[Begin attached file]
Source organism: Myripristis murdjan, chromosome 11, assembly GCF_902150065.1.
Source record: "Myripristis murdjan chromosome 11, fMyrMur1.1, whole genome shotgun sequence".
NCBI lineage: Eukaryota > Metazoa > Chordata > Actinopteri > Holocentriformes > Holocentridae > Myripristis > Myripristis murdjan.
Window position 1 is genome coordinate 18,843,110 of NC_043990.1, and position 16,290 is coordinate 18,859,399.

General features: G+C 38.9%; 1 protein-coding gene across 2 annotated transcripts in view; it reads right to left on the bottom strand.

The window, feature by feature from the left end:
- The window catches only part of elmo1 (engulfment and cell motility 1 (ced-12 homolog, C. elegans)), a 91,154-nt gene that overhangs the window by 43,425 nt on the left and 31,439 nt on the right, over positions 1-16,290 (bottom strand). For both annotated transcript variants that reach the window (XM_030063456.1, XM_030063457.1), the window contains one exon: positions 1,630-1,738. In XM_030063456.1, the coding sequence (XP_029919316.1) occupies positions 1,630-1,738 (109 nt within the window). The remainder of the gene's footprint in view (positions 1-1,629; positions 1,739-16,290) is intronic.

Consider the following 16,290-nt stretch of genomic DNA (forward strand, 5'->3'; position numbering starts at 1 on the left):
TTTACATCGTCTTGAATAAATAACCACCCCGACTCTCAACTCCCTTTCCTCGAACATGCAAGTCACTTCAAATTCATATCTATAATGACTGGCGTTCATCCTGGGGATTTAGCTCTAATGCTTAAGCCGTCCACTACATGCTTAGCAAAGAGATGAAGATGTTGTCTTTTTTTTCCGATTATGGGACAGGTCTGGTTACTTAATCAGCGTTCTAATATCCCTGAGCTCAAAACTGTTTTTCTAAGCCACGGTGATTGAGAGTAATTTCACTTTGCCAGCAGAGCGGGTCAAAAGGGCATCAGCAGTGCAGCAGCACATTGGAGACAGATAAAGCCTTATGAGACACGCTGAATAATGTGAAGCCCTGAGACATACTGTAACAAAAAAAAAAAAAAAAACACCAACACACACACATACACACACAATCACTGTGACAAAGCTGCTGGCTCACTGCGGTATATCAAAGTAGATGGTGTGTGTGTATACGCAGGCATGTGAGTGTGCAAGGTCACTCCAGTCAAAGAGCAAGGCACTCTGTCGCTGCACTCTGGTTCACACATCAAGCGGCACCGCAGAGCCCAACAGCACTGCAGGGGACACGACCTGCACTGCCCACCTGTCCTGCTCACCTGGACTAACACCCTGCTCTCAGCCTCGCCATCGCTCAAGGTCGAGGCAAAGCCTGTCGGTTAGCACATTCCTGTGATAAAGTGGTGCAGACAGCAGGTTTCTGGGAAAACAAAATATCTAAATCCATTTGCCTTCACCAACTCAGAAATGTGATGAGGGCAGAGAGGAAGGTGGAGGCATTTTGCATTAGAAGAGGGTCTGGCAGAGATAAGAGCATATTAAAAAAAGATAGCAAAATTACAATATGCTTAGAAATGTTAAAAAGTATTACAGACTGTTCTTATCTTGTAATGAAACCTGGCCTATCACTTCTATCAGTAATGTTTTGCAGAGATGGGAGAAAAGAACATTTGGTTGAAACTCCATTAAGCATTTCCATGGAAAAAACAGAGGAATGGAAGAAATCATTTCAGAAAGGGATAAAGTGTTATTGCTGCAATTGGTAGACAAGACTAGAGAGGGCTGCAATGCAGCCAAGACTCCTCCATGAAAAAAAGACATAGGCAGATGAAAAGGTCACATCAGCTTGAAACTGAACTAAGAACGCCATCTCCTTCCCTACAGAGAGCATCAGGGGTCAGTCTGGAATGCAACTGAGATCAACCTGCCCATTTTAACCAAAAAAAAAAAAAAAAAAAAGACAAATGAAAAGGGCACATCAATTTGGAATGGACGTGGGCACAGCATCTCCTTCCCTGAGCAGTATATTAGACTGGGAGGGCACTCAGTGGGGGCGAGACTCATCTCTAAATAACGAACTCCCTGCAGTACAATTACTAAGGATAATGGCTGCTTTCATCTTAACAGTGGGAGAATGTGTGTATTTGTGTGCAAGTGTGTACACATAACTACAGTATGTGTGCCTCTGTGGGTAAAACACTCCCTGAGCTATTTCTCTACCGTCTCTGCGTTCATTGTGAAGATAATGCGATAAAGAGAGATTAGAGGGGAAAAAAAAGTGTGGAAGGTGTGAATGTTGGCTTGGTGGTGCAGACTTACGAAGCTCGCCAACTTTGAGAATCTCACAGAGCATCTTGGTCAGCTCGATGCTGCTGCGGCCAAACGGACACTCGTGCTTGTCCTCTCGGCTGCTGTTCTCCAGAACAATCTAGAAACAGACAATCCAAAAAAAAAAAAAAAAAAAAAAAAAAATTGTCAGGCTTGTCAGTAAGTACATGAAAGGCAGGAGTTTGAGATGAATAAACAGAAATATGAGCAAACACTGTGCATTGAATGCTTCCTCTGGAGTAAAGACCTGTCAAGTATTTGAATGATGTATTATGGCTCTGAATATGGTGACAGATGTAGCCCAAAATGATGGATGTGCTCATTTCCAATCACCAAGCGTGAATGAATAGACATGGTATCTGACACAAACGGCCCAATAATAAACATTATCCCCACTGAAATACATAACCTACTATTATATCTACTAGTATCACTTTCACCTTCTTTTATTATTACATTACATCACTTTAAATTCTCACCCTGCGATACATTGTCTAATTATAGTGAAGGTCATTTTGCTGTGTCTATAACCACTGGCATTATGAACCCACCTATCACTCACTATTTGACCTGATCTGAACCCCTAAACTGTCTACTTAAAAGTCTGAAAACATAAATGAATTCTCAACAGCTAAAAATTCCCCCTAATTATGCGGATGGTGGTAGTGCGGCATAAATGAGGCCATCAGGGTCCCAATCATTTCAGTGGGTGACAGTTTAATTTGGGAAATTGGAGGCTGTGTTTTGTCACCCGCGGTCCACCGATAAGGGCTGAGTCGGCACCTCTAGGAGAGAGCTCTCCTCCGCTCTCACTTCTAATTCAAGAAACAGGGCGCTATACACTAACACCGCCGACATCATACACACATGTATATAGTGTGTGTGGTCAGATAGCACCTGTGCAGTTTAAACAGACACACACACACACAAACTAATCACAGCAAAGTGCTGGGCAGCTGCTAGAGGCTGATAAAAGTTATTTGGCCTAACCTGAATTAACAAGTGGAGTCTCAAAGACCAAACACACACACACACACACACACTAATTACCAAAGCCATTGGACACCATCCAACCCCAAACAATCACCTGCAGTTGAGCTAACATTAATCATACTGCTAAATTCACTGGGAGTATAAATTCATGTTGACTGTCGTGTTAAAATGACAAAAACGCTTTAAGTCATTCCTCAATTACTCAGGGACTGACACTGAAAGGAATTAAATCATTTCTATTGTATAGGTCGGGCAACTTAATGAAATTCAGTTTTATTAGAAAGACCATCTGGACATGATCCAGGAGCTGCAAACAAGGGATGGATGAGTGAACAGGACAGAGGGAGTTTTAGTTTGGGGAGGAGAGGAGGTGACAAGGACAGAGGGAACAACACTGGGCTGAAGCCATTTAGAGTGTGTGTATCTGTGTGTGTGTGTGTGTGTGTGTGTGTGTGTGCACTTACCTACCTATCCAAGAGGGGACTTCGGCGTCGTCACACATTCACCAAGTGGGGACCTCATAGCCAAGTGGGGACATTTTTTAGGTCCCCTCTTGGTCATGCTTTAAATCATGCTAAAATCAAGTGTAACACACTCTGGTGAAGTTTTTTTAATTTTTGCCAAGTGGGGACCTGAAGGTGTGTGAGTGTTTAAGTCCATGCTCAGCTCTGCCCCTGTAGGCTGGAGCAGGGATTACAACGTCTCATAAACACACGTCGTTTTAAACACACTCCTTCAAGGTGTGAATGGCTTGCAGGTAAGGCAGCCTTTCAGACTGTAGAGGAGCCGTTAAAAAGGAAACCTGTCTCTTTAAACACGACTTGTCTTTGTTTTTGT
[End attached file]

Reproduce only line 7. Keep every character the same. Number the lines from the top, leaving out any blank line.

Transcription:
- The window catches only part of elmo1 (engulfment and cell motility 1 (ced-12 homolog, C. elegans)), a 91,154-nt gene that overhangs the window by 43,425 nt on the left and 31,439 nt on the right, over positions 1-16,290 (bottom strand). For both annotated transcript variants that reach the window (XM_030063456.1, XM_030063457.1), the window contains one exon: positions 1,630-1,738. In XM_030063456.1, the coding sequence (XP_029919316.1) occupies positions 1,630-1,738 (109 nt within the window). The remainder of the gene's footprint in view (positions 1-1,629; positions 1,739-16,290) is intronic.